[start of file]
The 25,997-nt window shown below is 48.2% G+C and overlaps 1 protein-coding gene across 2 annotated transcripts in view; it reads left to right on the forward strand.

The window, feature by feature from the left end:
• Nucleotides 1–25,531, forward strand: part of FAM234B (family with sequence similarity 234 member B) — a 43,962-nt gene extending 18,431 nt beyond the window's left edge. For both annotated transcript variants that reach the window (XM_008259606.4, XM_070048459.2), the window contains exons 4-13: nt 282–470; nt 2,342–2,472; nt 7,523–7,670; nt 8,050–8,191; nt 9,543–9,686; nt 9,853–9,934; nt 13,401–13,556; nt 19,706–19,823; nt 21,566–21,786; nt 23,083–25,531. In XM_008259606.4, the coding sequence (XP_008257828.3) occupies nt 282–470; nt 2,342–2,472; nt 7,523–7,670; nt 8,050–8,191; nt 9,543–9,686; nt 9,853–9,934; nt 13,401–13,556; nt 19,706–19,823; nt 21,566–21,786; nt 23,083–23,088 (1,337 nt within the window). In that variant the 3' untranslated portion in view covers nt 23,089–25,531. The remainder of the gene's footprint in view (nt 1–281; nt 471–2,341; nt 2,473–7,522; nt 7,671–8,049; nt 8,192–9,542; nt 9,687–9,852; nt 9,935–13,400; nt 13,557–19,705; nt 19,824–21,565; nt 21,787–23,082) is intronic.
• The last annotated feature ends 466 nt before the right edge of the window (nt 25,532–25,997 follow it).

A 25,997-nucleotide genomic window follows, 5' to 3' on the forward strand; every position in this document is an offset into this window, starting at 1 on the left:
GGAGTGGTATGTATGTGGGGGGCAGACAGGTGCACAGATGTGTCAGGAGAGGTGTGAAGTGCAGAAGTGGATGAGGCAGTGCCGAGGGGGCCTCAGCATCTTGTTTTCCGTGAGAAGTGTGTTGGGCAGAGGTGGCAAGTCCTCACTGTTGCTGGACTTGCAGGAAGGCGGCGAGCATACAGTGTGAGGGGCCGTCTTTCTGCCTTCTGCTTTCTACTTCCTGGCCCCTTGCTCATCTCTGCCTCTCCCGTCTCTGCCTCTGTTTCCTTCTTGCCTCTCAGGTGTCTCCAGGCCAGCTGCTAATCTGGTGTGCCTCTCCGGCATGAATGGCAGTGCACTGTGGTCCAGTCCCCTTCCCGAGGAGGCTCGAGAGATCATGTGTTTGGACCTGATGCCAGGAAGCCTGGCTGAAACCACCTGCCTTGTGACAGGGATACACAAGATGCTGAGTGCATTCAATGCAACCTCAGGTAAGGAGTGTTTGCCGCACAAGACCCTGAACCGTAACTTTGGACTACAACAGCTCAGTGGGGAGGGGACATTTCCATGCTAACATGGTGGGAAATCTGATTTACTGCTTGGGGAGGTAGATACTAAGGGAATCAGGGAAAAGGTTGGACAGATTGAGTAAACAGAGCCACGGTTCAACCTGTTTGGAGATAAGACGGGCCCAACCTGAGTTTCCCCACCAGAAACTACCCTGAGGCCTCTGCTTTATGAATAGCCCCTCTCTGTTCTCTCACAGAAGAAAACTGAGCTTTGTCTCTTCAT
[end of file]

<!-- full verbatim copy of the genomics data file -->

The 25,997-nt window shown below is 48.2% G+C and overlaps 1 protein-coding gene across 2 annotated transcripts in view; it reads left to right on the forward strand.

The window, feature by feature from the left end:
• Nucleotides 1–25,531, forward strand: part of FAM234B (family with sequence similarity 234 member B) — a 43,962-nt gene extending 18,431 nt beyond the window's left edge. For both annotated transcript variants that reach the window (XM_008259606.4, XM_070048459.2), the window contains exons 4-13: nt 282–470; nt 2,342–2,472; nt 7,523–7,670; nt 8,050–8,191; nt 9,543–9,686; nt 9,853–9,934; nt 13,401–13,556; nt 19,706–19,823; nt 21,566–21,786; nt 23,083–25,531. In XM_008259606.4, the coding sequence (XP_008257828.3) occupies nt 282–470; nt 2,342–2,472; nt 7,523–7,670; nt 8,050–8,191; nt 9,543–9,686; nt 9,853–9,934; nt 13,401–13,556; nt 19,706–19,823; nt 21,566–21,786; nt 23,083–23,088 (1,337 nt within the window). In that variant the 3' untranslated portion in view covers nt 23,089–25,531. The remainder of the gene's footprint in view (nt 1–281; nt 471–2,341; nt 2,473–7,522; nt 7,671–8,049; nt 8,192–9,542; nt 9,687–9,852; nt 9,935–13,400; nt 13,557–19,705; nt 19,824–21,565; nt 21,787–23,082) is intronic.
• The last annotated feature ends 466 nt before the right edge of the window (nt 25,532–25,997 follow it).

A 25,997-nucleotide genomic window follows, 5' to 3' on the forward strand; every position in this document is an offset into this window, starting at 1 on the left:
GGAGTGGTATGTATGTGGGGGGCAGACAGGTGCACAGATGTGTCAGGAGAGGTGTGAAGTGCAGAAGTGGATGAGGCAGTGCCGAGGGGGCCTCAGCATCTTGTTTTCCGTGAGAAGTGTGTTGGGCAGAGGTGGCAAGTCCTCACTGTTGCTGGACTTGCAGGAAGGCGGCGAGCATACAGTGTGAGGGGCCGTCTTTCTGCCTTCTGCTTTCTACTTCCTGGCCCCTTGCTCATCTCTGCCTCTCCCGTCTCTGCCTCTGTTTCCTTCTTGCCTCTCAGGTGTCTCCAGGCCAGCTGCTAATCTGGTGTGCCTCTCCGGCATGAATGGCAGTGCACTGTGGTCCAGTCCCCTTCCCGAGGAGGCTCGAGAGATCATGTGTTTGGACCTGATGCCAGGAAGCCTGGCTGAAACCACCTGCCTTGTGACAGGGATACACAAGATGCTGAGTGCATTCAATGCAACCTCAGGTAAGGAGTGTTTGCCGCACAAGACCCTGAACCGTAACTTTGGACTACAACAGCTCAGTGGGGAGGGGACATTTCCATGCTAACATGGTGGGAAATCTGATTTACTGCTTGGGGAGGTAGATACTAAGGGAATCAGGGAAAAGGTTGGACAGATTGAGTAAACAGAGCCACGGTTCAACCTGTTTGGAGATAAGACGGGCCCAACCTGAGTTTCCCCACCAGAAACTACCCTGAGGCCTCTGCTTTATGAATAGCCCCTCTCTGTTCTCTCACAGAAGAAAACTGAGCTTTGTCTCTTCAT